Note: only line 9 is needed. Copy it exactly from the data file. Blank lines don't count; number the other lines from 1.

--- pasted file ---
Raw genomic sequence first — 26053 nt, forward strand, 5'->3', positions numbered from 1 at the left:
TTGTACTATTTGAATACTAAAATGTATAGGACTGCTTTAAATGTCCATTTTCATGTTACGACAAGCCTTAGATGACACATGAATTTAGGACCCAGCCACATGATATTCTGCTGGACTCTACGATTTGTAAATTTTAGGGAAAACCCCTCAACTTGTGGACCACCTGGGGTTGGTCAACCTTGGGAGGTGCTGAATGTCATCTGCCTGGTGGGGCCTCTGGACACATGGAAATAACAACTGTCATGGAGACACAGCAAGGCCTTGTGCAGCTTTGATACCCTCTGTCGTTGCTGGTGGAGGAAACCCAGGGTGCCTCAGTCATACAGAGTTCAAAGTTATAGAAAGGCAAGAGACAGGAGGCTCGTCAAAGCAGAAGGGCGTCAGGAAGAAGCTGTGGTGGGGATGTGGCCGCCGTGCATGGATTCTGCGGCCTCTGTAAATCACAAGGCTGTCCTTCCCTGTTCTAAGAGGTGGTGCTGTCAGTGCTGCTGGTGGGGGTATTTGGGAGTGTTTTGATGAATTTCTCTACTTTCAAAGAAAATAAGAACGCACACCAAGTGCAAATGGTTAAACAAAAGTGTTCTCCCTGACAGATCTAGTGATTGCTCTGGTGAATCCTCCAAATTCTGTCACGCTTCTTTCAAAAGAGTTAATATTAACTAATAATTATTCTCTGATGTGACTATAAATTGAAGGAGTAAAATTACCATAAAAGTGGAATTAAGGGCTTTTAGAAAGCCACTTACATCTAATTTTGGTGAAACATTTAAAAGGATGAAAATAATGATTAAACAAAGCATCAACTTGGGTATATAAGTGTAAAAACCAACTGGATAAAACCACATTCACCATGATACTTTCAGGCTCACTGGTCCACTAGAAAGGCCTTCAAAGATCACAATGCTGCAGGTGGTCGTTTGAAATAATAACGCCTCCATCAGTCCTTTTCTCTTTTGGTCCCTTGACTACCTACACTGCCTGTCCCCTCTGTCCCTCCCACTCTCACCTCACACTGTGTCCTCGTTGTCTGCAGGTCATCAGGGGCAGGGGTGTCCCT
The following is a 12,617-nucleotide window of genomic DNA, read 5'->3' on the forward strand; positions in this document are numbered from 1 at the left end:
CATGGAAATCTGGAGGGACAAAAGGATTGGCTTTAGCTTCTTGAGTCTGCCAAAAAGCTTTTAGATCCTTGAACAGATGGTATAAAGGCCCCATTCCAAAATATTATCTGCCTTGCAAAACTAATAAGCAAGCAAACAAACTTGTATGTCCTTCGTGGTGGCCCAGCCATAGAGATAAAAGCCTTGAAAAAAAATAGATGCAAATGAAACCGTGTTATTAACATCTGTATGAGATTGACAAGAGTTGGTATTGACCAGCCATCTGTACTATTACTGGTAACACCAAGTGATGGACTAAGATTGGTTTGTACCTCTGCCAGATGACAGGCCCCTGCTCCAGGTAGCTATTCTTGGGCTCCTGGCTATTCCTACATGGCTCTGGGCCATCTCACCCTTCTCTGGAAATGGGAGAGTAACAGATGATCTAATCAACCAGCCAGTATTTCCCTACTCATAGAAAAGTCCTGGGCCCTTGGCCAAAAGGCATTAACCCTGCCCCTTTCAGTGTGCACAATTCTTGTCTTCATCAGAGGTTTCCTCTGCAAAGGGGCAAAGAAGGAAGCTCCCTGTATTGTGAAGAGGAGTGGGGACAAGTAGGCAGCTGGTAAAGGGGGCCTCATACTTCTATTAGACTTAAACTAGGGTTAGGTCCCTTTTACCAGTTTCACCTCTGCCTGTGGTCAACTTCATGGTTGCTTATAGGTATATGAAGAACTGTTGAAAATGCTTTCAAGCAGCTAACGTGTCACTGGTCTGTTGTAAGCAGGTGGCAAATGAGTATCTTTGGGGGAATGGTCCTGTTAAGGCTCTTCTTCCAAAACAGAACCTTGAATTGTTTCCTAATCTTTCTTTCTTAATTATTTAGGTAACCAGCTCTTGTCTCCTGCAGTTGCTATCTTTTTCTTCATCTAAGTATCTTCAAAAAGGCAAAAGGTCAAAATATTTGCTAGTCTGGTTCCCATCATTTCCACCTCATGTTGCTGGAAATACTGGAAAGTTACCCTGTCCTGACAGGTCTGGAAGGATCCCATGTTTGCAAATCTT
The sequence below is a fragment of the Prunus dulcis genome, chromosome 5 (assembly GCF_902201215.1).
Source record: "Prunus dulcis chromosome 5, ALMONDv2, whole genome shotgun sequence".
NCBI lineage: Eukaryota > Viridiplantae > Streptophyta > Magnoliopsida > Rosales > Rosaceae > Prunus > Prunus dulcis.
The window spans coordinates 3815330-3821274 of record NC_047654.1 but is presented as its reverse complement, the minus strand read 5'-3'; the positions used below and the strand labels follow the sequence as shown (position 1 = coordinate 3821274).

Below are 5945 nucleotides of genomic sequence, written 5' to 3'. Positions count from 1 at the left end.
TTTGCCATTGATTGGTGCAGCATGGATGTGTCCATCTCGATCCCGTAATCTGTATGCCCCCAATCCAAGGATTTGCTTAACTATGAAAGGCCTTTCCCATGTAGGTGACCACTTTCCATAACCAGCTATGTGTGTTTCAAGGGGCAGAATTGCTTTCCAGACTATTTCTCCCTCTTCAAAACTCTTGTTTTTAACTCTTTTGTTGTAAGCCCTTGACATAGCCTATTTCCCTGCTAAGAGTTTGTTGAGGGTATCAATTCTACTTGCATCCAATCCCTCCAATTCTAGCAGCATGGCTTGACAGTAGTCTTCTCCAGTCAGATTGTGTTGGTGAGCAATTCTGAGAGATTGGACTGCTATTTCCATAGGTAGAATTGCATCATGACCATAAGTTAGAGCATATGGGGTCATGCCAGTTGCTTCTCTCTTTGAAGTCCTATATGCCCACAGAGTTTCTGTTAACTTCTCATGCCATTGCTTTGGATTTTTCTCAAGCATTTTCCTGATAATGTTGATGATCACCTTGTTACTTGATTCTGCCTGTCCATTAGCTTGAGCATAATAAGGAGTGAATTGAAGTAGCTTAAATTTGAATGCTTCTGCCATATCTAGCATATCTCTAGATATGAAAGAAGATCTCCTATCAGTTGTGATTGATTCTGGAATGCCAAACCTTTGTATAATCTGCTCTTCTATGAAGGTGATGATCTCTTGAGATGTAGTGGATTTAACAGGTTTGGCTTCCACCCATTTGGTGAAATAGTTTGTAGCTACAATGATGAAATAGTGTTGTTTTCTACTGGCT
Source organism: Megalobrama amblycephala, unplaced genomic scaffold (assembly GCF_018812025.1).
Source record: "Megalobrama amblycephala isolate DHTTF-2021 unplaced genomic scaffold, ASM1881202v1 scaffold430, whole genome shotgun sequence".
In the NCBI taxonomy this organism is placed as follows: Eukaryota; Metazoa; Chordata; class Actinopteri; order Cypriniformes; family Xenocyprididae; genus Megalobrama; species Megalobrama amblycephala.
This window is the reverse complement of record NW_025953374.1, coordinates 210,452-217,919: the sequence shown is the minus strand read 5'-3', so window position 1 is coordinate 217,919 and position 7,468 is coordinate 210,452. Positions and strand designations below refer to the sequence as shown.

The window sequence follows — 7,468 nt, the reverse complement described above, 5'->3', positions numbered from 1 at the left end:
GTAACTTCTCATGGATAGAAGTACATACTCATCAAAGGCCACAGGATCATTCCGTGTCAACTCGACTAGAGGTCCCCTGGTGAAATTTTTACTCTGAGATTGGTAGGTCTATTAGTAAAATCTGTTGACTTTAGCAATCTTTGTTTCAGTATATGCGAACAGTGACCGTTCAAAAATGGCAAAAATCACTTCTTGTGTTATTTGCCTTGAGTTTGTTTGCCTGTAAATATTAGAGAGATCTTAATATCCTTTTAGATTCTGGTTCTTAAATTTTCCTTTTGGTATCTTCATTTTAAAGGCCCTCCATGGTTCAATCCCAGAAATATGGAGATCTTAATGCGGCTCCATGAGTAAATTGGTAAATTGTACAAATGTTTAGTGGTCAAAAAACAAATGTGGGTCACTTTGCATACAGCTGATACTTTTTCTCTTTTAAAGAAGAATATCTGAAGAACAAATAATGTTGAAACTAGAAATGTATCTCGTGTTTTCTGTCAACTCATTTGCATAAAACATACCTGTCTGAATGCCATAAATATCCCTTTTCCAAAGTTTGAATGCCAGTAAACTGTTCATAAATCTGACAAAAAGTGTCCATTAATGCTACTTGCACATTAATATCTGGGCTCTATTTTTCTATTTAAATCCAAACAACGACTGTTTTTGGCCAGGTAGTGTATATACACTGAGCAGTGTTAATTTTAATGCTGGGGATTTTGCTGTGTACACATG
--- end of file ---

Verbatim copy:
Below are 5945 nucleotides of genomic sequence, written 5' to 3'. Positions count from 1 at the left end.